The first record by Landing in six years starts with a steady rumbling of bass, an insistent drum riff, spacey keys, and chiming guitar. Then Aaron and Adrienne Snow come in, singing in harmony. Finally is the appropriate title of this tune (as in, we FINALLY get a new Landing record), and it is a really pretty song. Plus, it gets right to the point. The revived Landing is a no-nonsense kind of band. I mean, just look at the track listing: nine songs in 41 minutes? Are you kidding? Way back in 2001 i reviewed their second album Oceanless and the last two tracks of that album alone are longer than this entire album! Landing have transformed from a meandering psychedelic jam band into a keyboard-driven krautrockish powerhouse. No Connecticutian stoner meanderings here, it's all Teutonic efficiency propelling things along.
And of course, this album is a natural progression from 2006's Gravitational IV, the album in which Adrienne Snow's keyboards took more of a center stage and Daron Gardner's drumming increased just a bit, becoming a little more forceful and precise. I like that record a lot, and listened to it pretty regularly for a while. Landing are still meditative at times, but there is an efficiency to their current sound that was lacking in the unhurried pace they moved under back in the days of multiple 21 minute songs on an album.
After that promising intro, Adrienne kicks off Heavy Gloss with a little keyboardy noodling, before Gardner comes in with a slow progression of really deep drum hits. The song grows nicely, Adrienne singing in her subdued voice. There is a moment of sheer beauty, where the guitar and bass and drums part, just kind of fading away as the keyboards swell up with "aahing" chorus noises and spacey sound effects soaring... And then suddenly it cuts to a syncopated drum machine and the bass echoing like something from early U2, only sparser and not as angry as Adam Clayton. Aaron Snow's guitar comes in, an insistent little riff, to be joined by his wife's keys as they drone in, loud and early 1980s, followed by her voice coming in layers. They have transitioned to Heart Finds the Beat, and this song is Landing making an energetic synthpop tune. This is the gothiest i have ever heard Landing. This song could have been played in teenage dance clubs in 1987, and i would have bounced along happily, my dyed orange hair flopping, as this song was sandwiched between The Cure and New Order. Great stuff, and that sudden transition between the two songs is amazing.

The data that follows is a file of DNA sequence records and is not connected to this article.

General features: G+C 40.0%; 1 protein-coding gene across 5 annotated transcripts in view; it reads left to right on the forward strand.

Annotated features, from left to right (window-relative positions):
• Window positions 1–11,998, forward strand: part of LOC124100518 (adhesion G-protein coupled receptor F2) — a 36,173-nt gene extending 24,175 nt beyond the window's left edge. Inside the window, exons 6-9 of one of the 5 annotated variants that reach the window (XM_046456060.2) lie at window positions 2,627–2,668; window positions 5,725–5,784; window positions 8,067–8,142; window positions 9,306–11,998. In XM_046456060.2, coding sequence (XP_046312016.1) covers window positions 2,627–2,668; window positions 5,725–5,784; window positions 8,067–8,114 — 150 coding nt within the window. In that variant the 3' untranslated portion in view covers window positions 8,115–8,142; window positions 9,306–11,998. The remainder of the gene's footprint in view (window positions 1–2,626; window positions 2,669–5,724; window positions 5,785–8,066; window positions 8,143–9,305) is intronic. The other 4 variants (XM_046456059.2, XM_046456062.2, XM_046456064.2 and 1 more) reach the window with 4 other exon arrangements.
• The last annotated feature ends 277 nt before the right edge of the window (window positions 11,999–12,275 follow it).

The electro trend continues with Crows, which starts with a drum machine beat and noodling guitars, Aaron Snow sings lightly as the song tinks along, delicately and in no real hurry. Aside from the new (for them) drum machine rhythm, this would not have been out of place at the end of Seasons, or perhaps on Passages Through.
Gardner is back on the drums on Like the Tide, but it is bassist Dick Baldwin who shines here, playing a deep thunking riff while Aaron and Adrienne noodle away, and then sing in harmony. This is a kind of sparse and delicate tune, but the rhythm section drives it along forcefully, almost like Gardner and Baldwin are trying to herd the Snow's along, make them focus and keep the songs going... Eventually Aaron stomps on the overdrive pedal, and the song fades out to guitar squeal.
If you bought this record on vinyl, like i did, here is where you get up to turn it over, after letting the last lingering guitar squeal hang in the air.
Side B kicks off with Decades, Gardner playing a scattered almost jazzy percussion that reminds me of late Talk Talk, while Baldwin picks a monotonous riff and Aaron's guitar tinkles and the synths burble and flow. Adrienne sings lightly here, as the song sort of cruises along slowly. Landing pick up the pace for We Lie In Fields, where a scattered drum machine hit drives the echoed guitar and spacey synths along. Aaron sings here, his guitar echoing almost like The Edge on The Unforgettable Fire.
The drumming fades almost completely away on Migration, a song that is more drone than anything else on this album. Synths and guitars meander along, just reverbing. This is one that will turn off some of their listeners.
And finally things end on a real high note with Native Land. Drums click steadily as Adrienne sings, with Aaron aahing in the background. The song has a groovy little beat, Baldwin's bass a thick steady thunk that drives the album to a close.
Every time i listen to this record, i just lose myself in it. There is a lot going on here, and the whole album ebbs and flows nicely. I really like this record. It might be the best album of Landing's career. Of course, i tend to say that about whatever album they have just released.
Still, the band have produced an interesting work.